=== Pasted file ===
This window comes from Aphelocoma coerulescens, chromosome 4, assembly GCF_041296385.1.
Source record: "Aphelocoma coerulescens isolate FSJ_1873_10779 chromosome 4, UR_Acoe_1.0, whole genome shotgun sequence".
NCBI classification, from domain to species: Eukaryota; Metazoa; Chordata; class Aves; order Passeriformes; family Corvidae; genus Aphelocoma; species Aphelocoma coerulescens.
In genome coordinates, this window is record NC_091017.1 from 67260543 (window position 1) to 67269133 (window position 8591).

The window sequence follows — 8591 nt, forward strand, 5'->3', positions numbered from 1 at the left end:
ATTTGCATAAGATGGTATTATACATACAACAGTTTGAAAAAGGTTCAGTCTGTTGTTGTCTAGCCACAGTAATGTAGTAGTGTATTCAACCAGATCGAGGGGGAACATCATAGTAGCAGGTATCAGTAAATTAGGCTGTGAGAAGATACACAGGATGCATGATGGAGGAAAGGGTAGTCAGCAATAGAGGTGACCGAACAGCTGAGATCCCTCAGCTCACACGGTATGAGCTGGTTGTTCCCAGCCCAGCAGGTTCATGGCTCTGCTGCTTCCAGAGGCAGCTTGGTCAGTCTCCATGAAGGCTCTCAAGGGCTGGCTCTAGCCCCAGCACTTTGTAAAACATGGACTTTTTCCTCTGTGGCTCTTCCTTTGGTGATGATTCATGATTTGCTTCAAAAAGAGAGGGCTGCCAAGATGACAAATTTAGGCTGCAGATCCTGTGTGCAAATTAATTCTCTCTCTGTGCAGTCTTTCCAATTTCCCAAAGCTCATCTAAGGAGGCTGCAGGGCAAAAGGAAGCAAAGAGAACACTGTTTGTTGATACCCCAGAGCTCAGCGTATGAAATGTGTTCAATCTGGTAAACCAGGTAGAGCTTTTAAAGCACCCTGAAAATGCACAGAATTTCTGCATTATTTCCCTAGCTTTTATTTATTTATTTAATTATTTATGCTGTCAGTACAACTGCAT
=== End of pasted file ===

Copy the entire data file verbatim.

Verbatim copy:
This window comes from Aphelocoma coerulescens, chromosome 4, assembly GCF_041296385.1.
Source record: "Aphelocoma coerulescens isolate FSJ_1873_10779 chromosome 4, UR_Acoe_1.0, whole genome shotgun sequence".
NCBI classification, from domain to species: Eukaryota; Metazoa; Chordata; class Aves; order Passeriformes; family Corvidae; genus Aphelocoma; species Aphelocoma coerulescens.
In genome coordinates, this window is record NC_091017.1 from 67260543 (window position 1) to 67269133 (window position 8591).

The window sequence follows — 8591 nt, forward strand, 5'->3', positions numbered from 1 at the left end:
ATTTGCATAAGATGGTATTATACATACAACAGTTTGAAAAAGGTTCAGTCTGTTGTTGTCTAGCCACAGTAATGTAGTAGTGTATTCAACCAGATCGAGGGGGAACATCATAGTAGCAGGTATCAGTAAATTAGGCTGTGAGAAGATACACAGGATGCATGATGGAGGAAAGGGTAGTCAGCAATAGAGGTGACCGAACAGCTGAGATCCCTCAGCTCACACGGTATGAGCTGGTTGTTCCCAGCCCAGCAGGTTCATGGCTCTGCTGCTTCCAGAGGCAGCTTGGTCAGTCTCCATGAAGGCTCTCAAGGGCTGGCTCTAGCCCCAGCACTTTGTAAAACATGGACTTTTTCCTCTGTGGCTCTTCCTTTGGTGATGATTCATGATTTGCTTCAAAAAGAGAGGGCTGCCAAGATGACAAATTTAGGCTGCAGATCCTGTGTGCAAATTAATTCTCTCTCTGTGCAGTCTTTCCAATTTCCCAAAGCTCATCTAAGGAGGCTGCAGGGCAAAAGGAAGCAAAGAGAACACTGTTTGTTGATACCCCAGAGCTCAGCGTATGAAATGTGTTCAATCTGGTAAACCAGGTAGAGCTTTTAAAGCACCCTGAAAATGCACAGAATTTCTGCATTATTTCCCTAGCTTTTATTTATTTATTTAATTATTTATGCTGTCAGTACAACTGCAT